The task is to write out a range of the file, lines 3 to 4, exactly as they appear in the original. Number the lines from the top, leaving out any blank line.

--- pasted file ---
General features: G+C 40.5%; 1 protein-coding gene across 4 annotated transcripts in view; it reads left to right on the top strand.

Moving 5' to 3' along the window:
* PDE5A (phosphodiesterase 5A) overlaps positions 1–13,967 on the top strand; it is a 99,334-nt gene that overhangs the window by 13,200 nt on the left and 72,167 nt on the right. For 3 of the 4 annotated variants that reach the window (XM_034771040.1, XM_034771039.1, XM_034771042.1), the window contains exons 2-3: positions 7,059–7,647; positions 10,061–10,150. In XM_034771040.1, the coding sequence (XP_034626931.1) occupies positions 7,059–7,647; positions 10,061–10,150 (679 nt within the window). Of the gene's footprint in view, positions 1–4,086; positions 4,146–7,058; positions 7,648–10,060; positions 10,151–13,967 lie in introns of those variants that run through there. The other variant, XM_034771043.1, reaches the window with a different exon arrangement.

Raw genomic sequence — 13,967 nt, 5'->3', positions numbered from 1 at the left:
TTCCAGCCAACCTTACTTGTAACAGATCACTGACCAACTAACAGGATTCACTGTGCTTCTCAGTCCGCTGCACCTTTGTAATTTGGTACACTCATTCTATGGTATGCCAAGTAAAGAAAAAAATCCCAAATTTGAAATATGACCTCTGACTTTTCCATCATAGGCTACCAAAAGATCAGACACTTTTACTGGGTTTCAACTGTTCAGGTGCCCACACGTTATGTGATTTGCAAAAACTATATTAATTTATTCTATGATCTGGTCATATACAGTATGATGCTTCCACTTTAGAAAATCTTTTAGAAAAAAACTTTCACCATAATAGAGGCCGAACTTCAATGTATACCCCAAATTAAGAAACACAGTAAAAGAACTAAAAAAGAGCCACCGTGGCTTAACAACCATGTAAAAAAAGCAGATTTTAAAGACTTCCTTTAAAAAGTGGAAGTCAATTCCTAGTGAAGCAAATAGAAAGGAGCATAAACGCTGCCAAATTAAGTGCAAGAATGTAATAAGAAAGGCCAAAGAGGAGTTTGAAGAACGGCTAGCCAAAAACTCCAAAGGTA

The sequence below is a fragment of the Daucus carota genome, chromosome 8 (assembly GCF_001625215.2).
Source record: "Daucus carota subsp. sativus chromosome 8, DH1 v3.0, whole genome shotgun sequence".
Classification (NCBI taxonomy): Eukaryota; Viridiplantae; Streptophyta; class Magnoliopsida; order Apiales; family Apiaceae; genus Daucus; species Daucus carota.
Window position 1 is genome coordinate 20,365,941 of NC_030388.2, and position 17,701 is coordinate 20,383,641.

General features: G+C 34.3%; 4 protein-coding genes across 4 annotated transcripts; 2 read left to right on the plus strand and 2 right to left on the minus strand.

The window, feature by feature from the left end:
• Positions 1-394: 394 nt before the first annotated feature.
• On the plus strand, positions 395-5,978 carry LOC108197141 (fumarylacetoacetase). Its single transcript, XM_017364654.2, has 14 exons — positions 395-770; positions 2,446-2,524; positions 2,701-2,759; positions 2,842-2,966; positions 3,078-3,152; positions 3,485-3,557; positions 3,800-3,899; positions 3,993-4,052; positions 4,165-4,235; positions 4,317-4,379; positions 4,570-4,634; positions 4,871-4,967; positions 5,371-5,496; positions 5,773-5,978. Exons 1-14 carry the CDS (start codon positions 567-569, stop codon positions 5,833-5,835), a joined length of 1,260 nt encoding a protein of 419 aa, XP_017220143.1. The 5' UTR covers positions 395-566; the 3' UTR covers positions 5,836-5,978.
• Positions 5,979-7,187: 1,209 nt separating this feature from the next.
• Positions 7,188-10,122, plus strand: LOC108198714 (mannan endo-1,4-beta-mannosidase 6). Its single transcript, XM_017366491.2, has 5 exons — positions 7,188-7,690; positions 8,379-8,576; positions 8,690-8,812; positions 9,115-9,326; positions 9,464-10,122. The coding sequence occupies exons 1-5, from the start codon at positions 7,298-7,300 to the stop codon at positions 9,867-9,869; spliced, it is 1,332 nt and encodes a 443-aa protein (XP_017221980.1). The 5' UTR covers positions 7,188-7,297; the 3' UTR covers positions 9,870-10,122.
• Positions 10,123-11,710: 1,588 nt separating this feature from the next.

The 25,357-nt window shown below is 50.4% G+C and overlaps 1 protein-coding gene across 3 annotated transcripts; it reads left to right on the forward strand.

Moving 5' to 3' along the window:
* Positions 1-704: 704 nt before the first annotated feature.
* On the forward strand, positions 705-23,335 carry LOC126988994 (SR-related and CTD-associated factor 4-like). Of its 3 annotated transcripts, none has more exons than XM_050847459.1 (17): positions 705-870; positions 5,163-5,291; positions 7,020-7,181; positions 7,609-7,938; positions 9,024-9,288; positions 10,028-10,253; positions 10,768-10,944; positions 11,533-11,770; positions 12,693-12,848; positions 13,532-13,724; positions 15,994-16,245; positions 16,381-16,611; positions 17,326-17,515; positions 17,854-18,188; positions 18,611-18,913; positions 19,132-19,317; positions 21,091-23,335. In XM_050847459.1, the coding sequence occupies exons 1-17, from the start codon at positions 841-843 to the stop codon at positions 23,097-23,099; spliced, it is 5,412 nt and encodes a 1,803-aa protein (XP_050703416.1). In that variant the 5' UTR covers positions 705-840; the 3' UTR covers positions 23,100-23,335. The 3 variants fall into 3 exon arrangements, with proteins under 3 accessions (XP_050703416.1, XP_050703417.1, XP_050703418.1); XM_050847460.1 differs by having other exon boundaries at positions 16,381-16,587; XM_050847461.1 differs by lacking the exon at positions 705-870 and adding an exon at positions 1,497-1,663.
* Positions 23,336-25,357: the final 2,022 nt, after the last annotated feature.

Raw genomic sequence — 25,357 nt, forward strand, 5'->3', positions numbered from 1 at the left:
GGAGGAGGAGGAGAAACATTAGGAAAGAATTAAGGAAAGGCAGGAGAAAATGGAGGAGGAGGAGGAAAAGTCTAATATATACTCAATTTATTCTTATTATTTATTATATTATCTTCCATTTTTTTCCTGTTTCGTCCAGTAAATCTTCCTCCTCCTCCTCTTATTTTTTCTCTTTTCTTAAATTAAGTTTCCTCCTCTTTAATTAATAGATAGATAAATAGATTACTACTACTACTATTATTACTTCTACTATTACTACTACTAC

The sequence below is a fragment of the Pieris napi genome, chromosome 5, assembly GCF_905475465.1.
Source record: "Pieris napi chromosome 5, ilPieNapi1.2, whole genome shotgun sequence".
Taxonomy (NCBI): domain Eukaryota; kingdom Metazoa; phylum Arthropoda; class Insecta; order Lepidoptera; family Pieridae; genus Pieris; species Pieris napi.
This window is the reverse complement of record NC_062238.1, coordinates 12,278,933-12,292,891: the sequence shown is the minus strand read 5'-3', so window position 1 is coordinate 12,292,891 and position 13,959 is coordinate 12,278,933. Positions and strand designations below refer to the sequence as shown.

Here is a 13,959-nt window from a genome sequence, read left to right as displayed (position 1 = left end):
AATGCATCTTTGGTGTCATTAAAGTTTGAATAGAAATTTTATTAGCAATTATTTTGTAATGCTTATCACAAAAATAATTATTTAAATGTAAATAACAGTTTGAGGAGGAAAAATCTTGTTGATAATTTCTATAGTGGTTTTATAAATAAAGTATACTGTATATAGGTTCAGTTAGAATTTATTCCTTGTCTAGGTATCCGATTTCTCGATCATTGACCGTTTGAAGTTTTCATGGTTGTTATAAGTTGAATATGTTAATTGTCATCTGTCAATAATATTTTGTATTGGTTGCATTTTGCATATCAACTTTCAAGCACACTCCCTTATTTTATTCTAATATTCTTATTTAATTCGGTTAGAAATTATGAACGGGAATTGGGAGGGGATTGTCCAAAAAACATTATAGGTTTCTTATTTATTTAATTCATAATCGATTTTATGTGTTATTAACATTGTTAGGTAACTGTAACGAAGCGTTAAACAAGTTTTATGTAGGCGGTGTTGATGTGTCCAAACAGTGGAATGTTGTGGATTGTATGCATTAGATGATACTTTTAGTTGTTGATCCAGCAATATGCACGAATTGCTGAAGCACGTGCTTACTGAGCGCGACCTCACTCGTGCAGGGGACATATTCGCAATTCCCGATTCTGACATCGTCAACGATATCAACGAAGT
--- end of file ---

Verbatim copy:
* PDE5A (phosphodiesterase 5A) overlaps positions 1–13,967 on the top strand; it is a 99,334-nt gene that overhangs the window by 13,200 nt on the left and 72,167 nt on the right. For 3 of the 4 annotated variants that reach the window (XM_034771040.1, XM_034771039.1, XM_034771042.1), the window contains exons 2-3: positions 7,059–7,647; positions 10,061–10,150. In XM_034771040.1, the coding sequence (XP_034626931.1) occupies positions 7,059–7,647; positions 10,061–10,150 (679 nt within the window). Of the gene's footprint in view, positions 1–4,086; positions 4,146–7,058; positions 7,648–10,060; positions 10,151–13,967 lie in introns of those variants that run through there. The other variant, XM_034771043.1, reaches the window with a different exon arrangement.

Raw genomic sequence — 13,967 nt, 5'->3', positions numbered from 1 at the left: